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Lecture 3

LECTURE 3 HIS312

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Department
History
Course
HIS312H1
Professor
Ian Radforth
Semester
Fall

Description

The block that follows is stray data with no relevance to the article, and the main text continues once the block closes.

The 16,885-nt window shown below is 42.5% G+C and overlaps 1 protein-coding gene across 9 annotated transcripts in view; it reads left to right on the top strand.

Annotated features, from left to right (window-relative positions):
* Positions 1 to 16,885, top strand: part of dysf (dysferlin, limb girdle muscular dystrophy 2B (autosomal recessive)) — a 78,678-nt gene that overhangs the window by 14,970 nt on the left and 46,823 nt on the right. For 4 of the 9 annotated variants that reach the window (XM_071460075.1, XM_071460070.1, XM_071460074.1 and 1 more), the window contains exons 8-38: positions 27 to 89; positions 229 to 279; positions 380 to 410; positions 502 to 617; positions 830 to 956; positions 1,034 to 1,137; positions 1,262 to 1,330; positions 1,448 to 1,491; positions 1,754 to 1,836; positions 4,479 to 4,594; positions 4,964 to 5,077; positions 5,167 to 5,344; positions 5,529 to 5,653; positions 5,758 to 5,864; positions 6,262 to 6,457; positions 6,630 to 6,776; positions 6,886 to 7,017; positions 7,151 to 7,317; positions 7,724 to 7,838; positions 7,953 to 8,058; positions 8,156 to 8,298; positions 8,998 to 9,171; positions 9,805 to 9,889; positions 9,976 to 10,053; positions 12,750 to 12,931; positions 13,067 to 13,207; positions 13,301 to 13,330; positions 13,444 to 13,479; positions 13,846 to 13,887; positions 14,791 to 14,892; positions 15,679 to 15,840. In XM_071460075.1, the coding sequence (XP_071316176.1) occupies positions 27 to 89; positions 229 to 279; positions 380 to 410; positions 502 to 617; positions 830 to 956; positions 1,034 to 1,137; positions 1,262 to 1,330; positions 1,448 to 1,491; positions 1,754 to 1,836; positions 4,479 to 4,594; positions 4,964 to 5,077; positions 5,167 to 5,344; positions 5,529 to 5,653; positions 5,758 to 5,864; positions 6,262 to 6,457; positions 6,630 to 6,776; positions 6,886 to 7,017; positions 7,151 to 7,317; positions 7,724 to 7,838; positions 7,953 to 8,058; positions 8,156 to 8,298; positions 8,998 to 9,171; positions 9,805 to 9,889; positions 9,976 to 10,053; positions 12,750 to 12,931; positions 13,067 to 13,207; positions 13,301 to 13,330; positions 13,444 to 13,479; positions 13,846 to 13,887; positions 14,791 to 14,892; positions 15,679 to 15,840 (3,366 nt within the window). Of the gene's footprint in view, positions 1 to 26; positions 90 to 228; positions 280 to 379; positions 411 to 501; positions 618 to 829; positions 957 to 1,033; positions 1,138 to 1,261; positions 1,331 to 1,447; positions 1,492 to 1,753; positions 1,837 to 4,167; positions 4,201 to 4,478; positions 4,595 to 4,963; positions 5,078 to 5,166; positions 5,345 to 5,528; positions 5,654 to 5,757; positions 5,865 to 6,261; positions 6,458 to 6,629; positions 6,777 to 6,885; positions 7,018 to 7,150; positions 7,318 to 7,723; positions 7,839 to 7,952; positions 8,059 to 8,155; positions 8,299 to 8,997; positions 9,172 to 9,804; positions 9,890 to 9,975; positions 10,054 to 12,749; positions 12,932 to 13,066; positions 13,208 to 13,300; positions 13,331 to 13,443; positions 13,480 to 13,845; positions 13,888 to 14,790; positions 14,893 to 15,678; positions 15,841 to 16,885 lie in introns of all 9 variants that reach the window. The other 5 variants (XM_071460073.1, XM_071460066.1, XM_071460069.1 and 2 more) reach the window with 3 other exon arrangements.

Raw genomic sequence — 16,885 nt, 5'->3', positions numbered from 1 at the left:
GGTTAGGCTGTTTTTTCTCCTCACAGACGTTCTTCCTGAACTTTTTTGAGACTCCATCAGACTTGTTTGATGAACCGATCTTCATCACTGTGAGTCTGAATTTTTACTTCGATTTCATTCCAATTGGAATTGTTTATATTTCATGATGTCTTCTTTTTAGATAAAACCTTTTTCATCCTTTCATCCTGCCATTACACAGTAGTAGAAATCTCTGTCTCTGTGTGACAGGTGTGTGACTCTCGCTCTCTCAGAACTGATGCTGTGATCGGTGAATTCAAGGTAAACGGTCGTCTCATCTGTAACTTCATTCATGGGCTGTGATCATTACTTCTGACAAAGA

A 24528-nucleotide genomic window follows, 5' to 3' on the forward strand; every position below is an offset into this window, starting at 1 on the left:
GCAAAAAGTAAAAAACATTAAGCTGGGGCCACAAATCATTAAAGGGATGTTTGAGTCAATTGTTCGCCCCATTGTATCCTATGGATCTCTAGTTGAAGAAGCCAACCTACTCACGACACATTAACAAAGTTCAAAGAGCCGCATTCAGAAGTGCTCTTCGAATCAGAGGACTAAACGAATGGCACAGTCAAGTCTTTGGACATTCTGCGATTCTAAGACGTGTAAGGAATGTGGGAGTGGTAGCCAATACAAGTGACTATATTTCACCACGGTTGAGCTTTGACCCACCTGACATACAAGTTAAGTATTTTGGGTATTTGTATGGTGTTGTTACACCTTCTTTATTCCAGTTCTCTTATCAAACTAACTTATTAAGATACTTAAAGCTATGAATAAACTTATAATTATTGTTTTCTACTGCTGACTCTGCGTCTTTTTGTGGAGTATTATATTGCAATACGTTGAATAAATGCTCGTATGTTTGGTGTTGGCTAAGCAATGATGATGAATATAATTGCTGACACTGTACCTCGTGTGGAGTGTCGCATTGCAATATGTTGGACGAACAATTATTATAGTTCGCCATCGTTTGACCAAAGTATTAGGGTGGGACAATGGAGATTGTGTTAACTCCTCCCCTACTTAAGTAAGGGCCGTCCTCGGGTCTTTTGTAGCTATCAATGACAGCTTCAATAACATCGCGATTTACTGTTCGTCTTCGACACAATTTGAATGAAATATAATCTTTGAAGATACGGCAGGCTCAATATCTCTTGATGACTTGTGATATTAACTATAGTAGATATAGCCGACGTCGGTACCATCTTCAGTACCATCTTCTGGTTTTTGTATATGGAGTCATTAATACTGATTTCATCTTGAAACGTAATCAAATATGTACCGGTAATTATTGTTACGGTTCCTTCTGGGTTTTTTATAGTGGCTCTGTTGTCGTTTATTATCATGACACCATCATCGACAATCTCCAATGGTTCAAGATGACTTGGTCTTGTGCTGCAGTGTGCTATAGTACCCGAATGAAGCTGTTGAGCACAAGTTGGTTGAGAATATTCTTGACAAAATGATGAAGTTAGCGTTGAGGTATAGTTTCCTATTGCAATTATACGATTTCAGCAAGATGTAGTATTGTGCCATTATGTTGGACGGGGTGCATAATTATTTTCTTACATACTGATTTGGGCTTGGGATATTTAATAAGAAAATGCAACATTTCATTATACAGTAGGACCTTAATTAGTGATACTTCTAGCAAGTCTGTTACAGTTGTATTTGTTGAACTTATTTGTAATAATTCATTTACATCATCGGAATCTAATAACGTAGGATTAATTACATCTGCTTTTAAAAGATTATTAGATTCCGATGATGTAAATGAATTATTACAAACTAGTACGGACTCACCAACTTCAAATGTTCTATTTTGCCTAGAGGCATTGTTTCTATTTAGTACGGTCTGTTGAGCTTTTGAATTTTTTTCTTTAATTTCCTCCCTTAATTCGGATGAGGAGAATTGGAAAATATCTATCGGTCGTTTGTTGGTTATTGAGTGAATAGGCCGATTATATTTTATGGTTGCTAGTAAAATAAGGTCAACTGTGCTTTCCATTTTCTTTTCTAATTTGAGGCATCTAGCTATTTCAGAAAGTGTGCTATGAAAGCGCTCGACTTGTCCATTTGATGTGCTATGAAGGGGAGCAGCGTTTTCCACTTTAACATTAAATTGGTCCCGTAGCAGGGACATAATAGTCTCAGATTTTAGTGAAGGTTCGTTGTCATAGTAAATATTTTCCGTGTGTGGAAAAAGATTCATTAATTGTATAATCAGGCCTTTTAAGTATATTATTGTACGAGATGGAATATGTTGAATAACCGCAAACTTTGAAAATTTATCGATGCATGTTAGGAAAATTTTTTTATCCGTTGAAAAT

LECTURE 3: Migration from Britain, 1800-1865 Wartime migration, 1800-1814 - small - exceptions - Newfoundland's resident fishery - Nova Scotia and PEI: Scottish settlements - Upper Canada: Late Loyalists, Mennonites, Glengarry Scots - New Brunswick = Nova Scotia, Quebec = Upper Canada The Great migration, 1815-65 - Just prior to Independence - Canada = one destination for 6 million Britons - Who were the immigrants? - Push and Pull factors - The transatlantic passage - 'Success"' (at the expense of First Nations) British North America early nineteenth century: - the Canadian component of the great Migration was just one small component Immigration to British North America, 1800-181 - a period of war; - Napoleonic Wars in Europe, 1793-1815m involved Britain a whole lot - War of 1812 in North America, 1812-14 - this discouraged migration, not just the war but also the dangers of crossing the Atlantic (uncertainty of ship being attacked or impressed into the Royal Navy) - the economy was booming during wartime in Britain so people weren't in need of work or going abroad to find it - the War of 1819 ended the Late loyalist influx - people looking for land and opportunity in Southern Quebec and Ontario, in substantial numbers Some Exceptions - Newfoundland: - Migratory fishery smaller, resident fishery grew -population increased from 20k to 35k - immigrants were still coming from West Country in England and the southern shores of Ireland - Nova Scotia an PEi - 8.5k were immigrants from Scotland - Pushed from highlands and Western Isles of Scotland, rugged areas hard to survive in - rising rents, declining opportunities - the "Scottish clearances" when the landlords kicked them out due to not needing them - sold possessions to purchase passage to NS and PEI - Poverty on arrival - Mostly Catholic and Gaelic-speaking - it took most of their resources to buy passage - they struggled to build farms in the wilderness without any tools except their own determination and backs Upper Canada - 80k Late Loyalists from US to 1812 - not true loyalists but they were moving across the American Frontier - it was easy for them to come here seeing as there were no crossings for them to make, leading to a safe travel north - Mennonites: 2k German-speaking pacific to Waterloo - protestants, pacifists, many had moved to Pennsylvania - Glengarry Scots - Highland Scots from Glengarry, Scotland - facing decline and dispersal: the 'sheep clearances" - they had the resources and wherewithal - Self-financed, group movements to preserve kin networks and community - 9 sailings of 2k settlers - a distinct, Gaelic-speaking settlement in Glengarry, UC - the settled in eastern Ontario, right in the wilderness, along the St. Lawrence River - they wanted to retain their Scottish way of life in Canada - they depended on kin-networks, these clans, since family connection was very important to the Glengarry Scots The Great Migration, 1815-65 - The label for a movement of 6 million from Britain - Emigration from Britain became a significant social phenomenon in Britain - a big impact on the receiving countries, like British North America BNA (i.e. Canada) - 4 mil to US - 1.5 mil to Canada - 1 mil to Australia and New Zealand - BNA population grew sixfold: 600k to 3.5 mil - 38% Upper Canada (Ontario) = went to the biggest province from the sparsest - Spurts of immigration - 1831-36, generally prosperous immigrants - 1846-51, Irish potato famine immigrant
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